The next morning, the weak and weary Marie Annette scrambled to the theatre. Eylar greeted her at the door and guided her to the costume room. He dressed her, making it exactly how he envisioned. They parted and readied themselves for the audience to arrive. Unfortunately, they were shorthanded, for Eylar had to take admissions and usher citizens to their seats. Marie, however, had to preserve herself and stay hidden until her performance. While the curtain was down and she was unseen, her limbs were heavy and unresponsive. She wanted to practice but her body was too tired and weak.
          The chandelier above the audience was extinguished and the crowd hushed. The curtain rose and the stage became ablaze. Marie, sitting on the floor, stayed still; she didn’t know what to do for her body was too heavy to move. The music box, playing the tune of “Ave Maria,” began playing and echoed through the corridor. The music was soft and light, but, given the stage and setting, had a strong dark undertone that filled the crowd with fear. Under those lights and with the music playing, Marie moved.
          First, her right hand lifted and then her whole body with it. The music began to pick up and the dance Eylar had taught her transpired; she preformed it perfectly. Every step, every sway, every twirl and thrust and sigh was there. Her fear had vanished and she adorned her natural talent of dancing. It felt like she wasn’t even putting any energy into it. The whole dance just happened and Marie could’ve fallen asleep and her body would’ve continued performing. The dance was dark and macabre, yet soft and arabesque. Marie danced and danced until the music box fell silent and the curtains fell.
          Marie nearly fell flat on her face for, when the dance ended, she needed to force herself to move. See, she was simply reclining into her dance, so much so that, when the dance was over, her reclining came through. She caught herself and stood proud and tall and curtseyed for the roaring crowd. They loved it, every second of it, and some were even in tears. Sure, the theatre wasn’t completely full, but the men and women there were in absolute awe of Marie.
          After the majority of attendees left, Marie and Eylar were on the stage picking up roses that were thrown to her. Two younger women lingered and approached the two with severe delight. Marie acted natural, knowing that the girls would ask her for tips and tell her how much they idolize her. She did her best to stay humble and looked away from the girls and waited for them to ask her. Marie waited and waited and waited, until she finally turned around and saw the girls giving praise to Ayis.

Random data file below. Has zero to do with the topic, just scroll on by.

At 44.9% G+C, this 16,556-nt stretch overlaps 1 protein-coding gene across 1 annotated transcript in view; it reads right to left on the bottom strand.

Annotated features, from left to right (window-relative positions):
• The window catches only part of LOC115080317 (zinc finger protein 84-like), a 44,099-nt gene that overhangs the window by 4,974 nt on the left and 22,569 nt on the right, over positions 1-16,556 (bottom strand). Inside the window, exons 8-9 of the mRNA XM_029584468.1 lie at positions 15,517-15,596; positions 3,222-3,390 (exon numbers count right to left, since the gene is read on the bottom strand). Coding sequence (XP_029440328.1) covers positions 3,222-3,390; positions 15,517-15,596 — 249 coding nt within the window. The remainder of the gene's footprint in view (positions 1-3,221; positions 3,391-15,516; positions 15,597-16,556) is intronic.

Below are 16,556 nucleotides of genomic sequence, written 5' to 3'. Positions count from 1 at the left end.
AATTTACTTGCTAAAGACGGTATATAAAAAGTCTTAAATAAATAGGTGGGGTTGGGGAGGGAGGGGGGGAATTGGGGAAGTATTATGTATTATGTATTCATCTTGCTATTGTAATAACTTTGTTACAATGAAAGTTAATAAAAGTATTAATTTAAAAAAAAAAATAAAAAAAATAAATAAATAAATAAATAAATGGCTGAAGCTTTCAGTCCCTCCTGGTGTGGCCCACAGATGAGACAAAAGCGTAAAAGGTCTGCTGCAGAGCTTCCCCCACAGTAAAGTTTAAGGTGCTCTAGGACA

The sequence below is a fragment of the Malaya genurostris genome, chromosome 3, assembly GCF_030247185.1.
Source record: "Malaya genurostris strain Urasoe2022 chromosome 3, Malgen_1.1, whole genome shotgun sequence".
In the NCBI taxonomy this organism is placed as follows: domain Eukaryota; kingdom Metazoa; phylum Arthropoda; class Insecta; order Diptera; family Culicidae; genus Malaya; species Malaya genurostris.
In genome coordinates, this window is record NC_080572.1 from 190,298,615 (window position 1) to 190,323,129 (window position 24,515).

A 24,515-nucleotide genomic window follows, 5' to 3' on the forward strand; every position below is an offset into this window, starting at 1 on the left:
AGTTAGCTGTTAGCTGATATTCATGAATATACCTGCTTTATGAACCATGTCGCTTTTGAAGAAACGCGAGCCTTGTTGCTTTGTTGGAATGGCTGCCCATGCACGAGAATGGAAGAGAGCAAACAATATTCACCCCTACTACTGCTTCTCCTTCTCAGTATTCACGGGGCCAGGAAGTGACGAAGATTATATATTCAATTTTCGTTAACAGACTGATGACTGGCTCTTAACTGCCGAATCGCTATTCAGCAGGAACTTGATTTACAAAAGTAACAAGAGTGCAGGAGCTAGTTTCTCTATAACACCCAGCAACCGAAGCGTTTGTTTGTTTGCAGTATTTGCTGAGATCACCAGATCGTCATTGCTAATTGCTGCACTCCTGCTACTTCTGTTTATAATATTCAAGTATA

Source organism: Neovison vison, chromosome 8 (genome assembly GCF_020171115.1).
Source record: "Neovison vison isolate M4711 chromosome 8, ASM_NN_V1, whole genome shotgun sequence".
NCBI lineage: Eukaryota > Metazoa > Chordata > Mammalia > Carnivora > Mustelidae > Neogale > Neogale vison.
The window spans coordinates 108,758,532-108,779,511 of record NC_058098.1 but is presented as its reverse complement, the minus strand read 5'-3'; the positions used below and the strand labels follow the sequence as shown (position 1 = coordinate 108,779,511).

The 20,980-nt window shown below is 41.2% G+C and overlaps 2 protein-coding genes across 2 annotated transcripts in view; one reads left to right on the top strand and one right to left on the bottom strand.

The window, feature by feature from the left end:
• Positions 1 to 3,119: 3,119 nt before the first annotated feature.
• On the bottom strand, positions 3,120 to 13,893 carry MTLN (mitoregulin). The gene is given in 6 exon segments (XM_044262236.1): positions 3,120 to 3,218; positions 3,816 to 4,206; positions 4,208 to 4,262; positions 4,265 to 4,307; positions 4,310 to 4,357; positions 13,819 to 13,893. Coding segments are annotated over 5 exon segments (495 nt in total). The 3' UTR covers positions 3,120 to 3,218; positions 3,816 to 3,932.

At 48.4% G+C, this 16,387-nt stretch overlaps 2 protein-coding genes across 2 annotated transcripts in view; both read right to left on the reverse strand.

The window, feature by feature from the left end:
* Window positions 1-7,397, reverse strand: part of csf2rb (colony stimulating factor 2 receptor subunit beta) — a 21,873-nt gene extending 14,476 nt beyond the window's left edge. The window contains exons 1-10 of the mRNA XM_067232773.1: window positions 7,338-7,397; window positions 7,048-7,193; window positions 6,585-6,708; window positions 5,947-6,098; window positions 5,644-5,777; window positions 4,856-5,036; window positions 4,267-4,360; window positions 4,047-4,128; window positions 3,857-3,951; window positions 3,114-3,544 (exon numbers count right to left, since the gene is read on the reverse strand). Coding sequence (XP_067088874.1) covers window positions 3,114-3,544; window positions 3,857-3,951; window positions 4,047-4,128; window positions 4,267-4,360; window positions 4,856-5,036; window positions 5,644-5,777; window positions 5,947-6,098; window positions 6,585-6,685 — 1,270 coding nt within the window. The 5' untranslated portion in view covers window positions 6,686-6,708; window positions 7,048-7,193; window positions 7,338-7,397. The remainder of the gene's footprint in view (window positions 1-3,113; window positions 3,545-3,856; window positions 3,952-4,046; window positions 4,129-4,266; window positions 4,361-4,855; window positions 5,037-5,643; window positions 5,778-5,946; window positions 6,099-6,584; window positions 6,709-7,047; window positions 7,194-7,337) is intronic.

From that night on, recitals became a normality with each night bringing in more spectators than before. There was one performance per week with a different theme each time. Every night Marie would dance with that reclining feeling from the first night; Marie would twirl and swirl for her beloved fans. Gilded Marie with her painted body and gorgeous gowns would dance along to melodic tunes that echoed through the corridor. The beautiful doll Marie became a sensation that many people knew and loved. Her previous gossipers would claim: “Oh, I had always known she was destined for greatness.” Roses and Lilies would always fly onto the stage during a standing ovation after every show. Marie, the dancer, was a muse. Marie Annette, the marionette, suddenly became the most gifted dancer in all of France.
          This all changed, of course, after one performance. From the get-go, it was set up for failure. The theme was aristocracy and Marie Annette was dressed as Marie Antoinette. The French people were disturbed and immediately began leaving as soon as the curtain rose. Although Marie’s dance was impressive, focusing on delicate hand moments since her legs were hidden under a large gown and she had on an immense wig. The unruly people became more and more agitated as the performance continued. Soon, some citizens who had left came back; perhaps they saw their folly and knew the performance was just that: a performance! Not satire, nor a political statement, nor anything else. However, this was not the case.